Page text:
Piling on Puget Sound (Part 2): Cumulative impacts and what we can do about them, but aren’tOct 13th, 2011 • Category: NWIFC Blog, Perspectives
It’s clear that the cumulative impacts of docks and bulkheads throughout Puget Sound are changing the character of our region, putting salmon and orca in peril and harming treaty-reserved harvest rights.
So why are these impacts allowed to continue?
A small change in how the federal government permits shoreline modifications could help turn the tide.
Shoreline modifications are often regulated by the U.S. Army Corps of Engineers under the Clean Water Act and Rivers and Harbors Act. Many of the permits are authorized through a streamlined nationwide permit system.
The Corps issues nationwide permits for several types of shoreline modifications ranging from bank stabilization and dredging and filling, to boat ramp construction and mooring buoy installation. As long as a property owner meets the conditions of these permits, they are automatically authorized with little opportunity for public comment or to assess possible cumulative effects of multiple projects in an area.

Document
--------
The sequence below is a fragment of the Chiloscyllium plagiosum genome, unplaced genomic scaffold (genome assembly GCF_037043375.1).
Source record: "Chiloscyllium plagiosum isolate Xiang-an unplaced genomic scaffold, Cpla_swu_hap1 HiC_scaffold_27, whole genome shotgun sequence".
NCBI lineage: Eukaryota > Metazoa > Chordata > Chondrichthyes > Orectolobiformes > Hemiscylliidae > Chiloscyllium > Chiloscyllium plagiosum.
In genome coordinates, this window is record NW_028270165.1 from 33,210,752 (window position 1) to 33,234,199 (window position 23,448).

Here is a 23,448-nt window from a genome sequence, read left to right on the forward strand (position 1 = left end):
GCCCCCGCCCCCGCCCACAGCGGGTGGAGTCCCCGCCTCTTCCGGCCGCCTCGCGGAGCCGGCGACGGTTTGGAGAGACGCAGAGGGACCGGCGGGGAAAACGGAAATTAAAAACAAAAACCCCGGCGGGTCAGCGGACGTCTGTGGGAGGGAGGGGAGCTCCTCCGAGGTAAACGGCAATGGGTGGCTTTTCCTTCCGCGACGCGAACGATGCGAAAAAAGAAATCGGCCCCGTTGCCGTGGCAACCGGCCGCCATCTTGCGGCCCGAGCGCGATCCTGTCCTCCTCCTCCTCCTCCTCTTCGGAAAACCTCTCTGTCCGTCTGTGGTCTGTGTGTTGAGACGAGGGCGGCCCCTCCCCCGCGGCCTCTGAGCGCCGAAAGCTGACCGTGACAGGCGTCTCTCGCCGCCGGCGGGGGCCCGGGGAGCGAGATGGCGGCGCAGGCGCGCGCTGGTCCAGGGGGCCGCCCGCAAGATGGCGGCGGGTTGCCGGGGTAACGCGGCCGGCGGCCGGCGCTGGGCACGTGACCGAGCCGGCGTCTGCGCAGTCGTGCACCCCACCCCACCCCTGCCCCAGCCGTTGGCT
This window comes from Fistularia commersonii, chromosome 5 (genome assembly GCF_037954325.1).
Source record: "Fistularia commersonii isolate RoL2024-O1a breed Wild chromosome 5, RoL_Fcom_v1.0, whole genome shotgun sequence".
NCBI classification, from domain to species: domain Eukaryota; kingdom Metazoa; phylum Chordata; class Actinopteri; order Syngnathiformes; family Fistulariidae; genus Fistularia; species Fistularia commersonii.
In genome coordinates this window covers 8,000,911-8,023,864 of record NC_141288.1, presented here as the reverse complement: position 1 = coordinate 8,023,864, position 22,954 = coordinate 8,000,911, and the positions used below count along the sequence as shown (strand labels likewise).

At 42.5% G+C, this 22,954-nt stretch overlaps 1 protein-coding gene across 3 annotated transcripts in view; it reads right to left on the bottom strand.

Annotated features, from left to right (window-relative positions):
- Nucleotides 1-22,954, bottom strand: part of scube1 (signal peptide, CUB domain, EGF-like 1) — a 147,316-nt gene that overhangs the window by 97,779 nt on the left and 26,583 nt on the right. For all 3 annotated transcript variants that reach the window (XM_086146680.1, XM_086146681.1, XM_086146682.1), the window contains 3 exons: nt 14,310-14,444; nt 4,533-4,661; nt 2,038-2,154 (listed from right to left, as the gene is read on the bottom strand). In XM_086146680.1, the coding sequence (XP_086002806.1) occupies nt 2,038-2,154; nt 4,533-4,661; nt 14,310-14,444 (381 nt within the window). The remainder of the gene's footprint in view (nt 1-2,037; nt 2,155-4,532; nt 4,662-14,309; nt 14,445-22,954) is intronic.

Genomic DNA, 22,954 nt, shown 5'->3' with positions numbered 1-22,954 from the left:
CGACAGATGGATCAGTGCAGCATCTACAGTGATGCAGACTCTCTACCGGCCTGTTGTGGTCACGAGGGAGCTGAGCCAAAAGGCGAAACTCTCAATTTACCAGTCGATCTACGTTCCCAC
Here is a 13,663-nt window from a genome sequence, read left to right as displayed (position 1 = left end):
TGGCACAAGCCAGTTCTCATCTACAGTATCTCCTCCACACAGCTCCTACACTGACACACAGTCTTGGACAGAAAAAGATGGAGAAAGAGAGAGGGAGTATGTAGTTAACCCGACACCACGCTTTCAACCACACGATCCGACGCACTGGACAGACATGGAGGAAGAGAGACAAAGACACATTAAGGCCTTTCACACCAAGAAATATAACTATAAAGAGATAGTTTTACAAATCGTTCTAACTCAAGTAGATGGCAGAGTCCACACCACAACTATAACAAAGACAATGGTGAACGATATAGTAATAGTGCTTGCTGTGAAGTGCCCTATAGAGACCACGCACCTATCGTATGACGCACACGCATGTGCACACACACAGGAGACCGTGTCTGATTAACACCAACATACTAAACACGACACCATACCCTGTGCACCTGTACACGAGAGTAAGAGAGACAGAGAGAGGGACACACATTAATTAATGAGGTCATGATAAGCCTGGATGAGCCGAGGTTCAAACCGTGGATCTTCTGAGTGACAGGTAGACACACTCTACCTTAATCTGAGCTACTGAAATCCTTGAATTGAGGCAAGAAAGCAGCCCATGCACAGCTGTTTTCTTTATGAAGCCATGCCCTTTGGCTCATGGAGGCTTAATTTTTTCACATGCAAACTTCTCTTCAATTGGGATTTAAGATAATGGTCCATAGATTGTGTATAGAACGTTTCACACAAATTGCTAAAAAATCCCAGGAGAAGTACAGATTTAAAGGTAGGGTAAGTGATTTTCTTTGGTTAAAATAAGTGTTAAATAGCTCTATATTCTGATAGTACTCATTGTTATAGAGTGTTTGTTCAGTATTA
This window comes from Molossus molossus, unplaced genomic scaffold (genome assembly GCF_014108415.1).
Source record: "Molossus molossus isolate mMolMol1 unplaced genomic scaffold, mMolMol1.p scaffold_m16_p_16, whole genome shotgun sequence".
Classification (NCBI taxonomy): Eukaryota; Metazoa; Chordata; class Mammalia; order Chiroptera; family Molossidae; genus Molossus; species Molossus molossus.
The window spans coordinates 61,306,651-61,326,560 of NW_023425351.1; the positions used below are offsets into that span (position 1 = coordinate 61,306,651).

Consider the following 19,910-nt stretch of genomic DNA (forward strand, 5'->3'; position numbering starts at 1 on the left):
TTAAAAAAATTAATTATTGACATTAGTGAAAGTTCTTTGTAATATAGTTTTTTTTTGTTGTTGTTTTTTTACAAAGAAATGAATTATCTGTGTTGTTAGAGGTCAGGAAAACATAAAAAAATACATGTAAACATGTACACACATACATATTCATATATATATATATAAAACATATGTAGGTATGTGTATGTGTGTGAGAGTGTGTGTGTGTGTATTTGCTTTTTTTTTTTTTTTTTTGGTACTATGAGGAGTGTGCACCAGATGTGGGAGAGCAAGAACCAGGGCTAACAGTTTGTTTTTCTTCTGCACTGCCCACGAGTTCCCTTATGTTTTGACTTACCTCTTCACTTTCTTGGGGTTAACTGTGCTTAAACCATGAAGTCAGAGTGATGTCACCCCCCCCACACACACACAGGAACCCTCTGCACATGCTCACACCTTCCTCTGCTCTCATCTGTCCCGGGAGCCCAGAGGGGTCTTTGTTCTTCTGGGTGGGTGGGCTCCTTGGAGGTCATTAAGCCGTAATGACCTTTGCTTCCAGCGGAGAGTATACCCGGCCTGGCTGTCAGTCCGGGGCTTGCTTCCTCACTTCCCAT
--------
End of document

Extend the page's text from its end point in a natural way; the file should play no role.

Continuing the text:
Fortunately, the federal Clean Water Act creates a test to prevent fast tracked permits from causing serious harm to the aquatic environment. A key provision of the Clean Water Act says that the Corps cannot authorize these permits if they cause more than minimal individual or cumulative adverse effects to the aquatic ecosystem.
The Corps contends that they were conducting a cumulative impact analysis of shoreline modifications to determine whether their permits pass that test, but the process has not been transparent. It is unclear what the nature and scope of the analysis was, or if a threshold is being determined to indicate how much shoreline armoring is too much.
The Corps has been clear on one issue, though. With the recent publication of their final draft regional conditions, the Corps is proposing to authorize another five years of streamlined shoreline modifications. By doing so, the Corps is effectively declaring that loss of critical shoreline habitat passes the Clean Water Act test, and is not causing more than minimal adverse cumulative impacts.